This is a somewhat different emphasis to that provided by the IFS and I would think that the majority of readers would think that it is much more in line with their personal experience. Also tucked away is something that deserves more exposure.

saving dramatically increased and indebtedness fell.


This highlights one of the policy errors of the Bank of England as the hapless Mr Bean (Deputy Governor Charlie Bean) urged savers to spend their cash.

At the current juncture, savers might be suffering as a result of bank rate being at low levels, but there will be times in the future — as there have been times in the past — when they will be doing very well.


Savers will of course still be wondering when “they will be doing very well” as deposit rates have fallen even further since then. By contrast Sir Charles Bean retired on an index-linked (none of the CPI rubbish for Charlie as he receives the full RPI!) of £119,600 per annum at age 60 I am sure our pension experts can value this for us. For some reason the Bank of England has stopped doing so! Anyway we can conclude that Charlie will not need to dip into his savings in retirement.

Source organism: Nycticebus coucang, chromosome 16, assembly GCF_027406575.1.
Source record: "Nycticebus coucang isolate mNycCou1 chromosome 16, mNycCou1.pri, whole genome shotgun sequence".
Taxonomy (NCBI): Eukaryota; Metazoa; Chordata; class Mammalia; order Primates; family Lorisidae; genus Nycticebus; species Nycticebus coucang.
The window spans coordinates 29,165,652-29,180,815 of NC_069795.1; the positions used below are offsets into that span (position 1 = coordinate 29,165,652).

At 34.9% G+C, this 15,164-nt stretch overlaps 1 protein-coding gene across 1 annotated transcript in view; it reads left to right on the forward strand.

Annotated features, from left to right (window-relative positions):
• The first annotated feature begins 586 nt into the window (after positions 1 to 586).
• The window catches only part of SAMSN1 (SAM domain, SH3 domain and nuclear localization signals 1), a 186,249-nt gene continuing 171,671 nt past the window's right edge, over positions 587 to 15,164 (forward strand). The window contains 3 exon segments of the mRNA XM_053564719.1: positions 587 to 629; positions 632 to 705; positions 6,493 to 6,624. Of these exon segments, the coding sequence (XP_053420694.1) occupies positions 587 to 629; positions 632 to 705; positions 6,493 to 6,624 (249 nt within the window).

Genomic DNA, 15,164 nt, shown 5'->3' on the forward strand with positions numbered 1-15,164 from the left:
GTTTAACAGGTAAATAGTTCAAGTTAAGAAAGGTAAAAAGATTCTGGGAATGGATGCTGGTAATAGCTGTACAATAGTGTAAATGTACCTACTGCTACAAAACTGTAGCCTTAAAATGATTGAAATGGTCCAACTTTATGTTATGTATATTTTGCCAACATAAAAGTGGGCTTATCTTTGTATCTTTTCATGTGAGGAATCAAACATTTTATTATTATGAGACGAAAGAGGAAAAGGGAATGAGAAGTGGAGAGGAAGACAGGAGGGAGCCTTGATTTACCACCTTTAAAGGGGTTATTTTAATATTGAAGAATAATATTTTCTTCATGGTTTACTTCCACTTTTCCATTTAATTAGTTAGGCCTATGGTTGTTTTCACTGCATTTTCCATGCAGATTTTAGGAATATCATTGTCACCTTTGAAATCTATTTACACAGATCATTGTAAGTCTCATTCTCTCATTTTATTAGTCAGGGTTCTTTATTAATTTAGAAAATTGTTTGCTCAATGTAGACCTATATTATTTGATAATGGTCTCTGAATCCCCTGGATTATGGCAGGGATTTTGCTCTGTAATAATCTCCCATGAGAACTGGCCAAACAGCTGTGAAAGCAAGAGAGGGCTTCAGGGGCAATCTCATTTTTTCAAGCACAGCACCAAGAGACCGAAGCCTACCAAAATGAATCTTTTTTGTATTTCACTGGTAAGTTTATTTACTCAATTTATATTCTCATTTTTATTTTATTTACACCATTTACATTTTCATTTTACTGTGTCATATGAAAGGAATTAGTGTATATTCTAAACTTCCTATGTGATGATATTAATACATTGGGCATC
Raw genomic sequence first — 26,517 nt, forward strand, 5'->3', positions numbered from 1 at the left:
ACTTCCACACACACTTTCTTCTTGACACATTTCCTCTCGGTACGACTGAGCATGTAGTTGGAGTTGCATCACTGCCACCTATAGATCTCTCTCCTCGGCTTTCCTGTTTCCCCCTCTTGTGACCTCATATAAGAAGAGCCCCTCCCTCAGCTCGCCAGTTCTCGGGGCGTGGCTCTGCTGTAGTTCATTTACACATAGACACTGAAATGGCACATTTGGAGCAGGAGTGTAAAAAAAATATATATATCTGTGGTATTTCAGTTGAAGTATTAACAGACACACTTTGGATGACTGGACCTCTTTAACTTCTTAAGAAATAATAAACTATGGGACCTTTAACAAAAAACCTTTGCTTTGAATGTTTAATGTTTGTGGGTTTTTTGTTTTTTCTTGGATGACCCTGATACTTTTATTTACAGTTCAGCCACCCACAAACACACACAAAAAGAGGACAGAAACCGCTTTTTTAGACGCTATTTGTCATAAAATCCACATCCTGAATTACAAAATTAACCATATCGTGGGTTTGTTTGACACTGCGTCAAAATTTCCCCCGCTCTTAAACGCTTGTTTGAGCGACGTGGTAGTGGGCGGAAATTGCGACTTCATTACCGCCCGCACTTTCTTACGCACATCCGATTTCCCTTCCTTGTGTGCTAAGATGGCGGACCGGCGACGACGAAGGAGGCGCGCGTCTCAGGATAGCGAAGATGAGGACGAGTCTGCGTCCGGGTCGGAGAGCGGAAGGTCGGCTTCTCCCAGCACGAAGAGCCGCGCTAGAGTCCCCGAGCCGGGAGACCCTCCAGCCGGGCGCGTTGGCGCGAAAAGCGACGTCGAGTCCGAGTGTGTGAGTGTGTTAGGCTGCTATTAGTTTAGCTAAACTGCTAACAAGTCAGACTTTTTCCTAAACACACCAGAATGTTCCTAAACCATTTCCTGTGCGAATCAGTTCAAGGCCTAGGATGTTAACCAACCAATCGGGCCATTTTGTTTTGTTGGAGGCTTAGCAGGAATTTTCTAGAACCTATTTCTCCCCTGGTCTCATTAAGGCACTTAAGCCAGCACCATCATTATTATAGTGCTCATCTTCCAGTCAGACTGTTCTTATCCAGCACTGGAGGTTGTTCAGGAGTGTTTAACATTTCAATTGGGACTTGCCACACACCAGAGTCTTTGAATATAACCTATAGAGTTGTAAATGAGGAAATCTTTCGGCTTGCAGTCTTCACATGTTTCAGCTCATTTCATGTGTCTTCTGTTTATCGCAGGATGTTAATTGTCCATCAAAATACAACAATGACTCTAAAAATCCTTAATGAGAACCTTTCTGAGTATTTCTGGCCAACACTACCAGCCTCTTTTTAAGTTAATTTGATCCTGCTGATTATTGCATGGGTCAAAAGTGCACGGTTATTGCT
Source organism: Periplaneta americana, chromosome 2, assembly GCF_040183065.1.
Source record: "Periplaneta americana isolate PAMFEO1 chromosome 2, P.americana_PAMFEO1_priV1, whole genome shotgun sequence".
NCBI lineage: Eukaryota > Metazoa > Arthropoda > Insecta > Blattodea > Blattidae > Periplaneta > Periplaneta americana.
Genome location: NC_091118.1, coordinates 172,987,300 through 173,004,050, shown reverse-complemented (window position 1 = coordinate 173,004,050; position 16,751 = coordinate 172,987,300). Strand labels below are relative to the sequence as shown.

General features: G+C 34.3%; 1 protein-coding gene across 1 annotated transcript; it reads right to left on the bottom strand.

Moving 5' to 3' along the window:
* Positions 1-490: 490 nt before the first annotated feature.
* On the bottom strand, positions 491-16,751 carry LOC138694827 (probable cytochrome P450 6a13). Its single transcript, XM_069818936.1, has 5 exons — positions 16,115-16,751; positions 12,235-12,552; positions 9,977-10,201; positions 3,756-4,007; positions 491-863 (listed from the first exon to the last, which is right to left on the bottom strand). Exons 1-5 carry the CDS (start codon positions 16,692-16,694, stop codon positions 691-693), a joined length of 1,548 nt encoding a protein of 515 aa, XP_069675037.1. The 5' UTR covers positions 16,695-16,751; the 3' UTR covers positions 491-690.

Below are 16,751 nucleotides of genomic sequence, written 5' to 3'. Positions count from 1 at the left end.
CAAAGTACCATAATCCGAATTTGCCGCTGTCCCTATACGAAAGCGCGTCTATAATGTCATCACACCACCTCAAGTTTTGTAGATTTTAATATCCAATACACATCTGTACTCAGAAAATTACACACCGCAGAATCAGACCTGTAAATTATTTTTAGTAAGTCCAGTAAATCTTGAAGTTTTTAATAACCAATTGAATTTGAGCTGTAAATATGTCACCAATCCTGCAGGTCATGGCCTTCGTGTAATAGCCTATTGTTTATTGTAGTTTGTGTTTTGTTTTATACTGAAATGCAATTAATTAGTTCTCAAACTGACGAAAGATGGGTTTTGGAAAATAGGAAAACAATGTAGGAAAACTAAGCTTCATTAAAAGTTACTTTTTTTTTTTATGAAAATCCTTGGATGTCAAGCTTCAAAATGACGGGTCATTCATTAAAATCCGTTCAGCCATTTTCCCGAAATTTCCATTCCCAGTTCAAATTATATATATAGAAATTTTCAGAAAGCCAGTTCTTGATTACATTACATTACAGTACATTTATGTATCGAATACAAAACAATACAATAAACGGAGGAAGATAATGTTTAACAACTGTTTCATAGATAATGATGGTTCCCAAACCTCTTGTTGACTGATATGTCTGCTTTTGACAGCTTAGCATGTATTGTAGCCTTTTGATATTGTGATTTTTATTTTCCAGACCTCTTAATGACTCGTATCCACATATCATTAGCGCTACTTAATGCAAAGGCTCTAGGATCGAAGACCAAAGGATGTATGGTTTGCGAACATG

The SMF conclude that there are very different experiences

Just like Charlie those at the top of the spectrum – mostly defined by themselves – seem to have done very well.

The top 20%: The top income group are far more financially secure today than those in the top incomes going into the downturn. Median financial wealth in this group increased by 64% between 2005 and 2012-13. They are now less likely to be in debt compared to the middle-income group – a reversal of the pre-crisis trend…The top 40% have also seen an improvement, although the increase in financial security is not as substantial.


Also the next group of winners is perhaps even less of a surprise.

Homeowners have been able to add more to their savings than other individuals, as they have benefited from lower housing costs. ……This is above and beyond the
any gains made from increases in property values.



We can add to this as we know that since the surveys above were taken then house prices have risen substantially. From the UK ONS.

UK average house prices increased by 9.8% over the year to December 2014


Indeed we can also factor in that the top 20% are of course more likely to live in London where in spite of a recent cooling the rises have been more substantial.

Annual house price increases in England were driven by an annual increase in London of 13.3%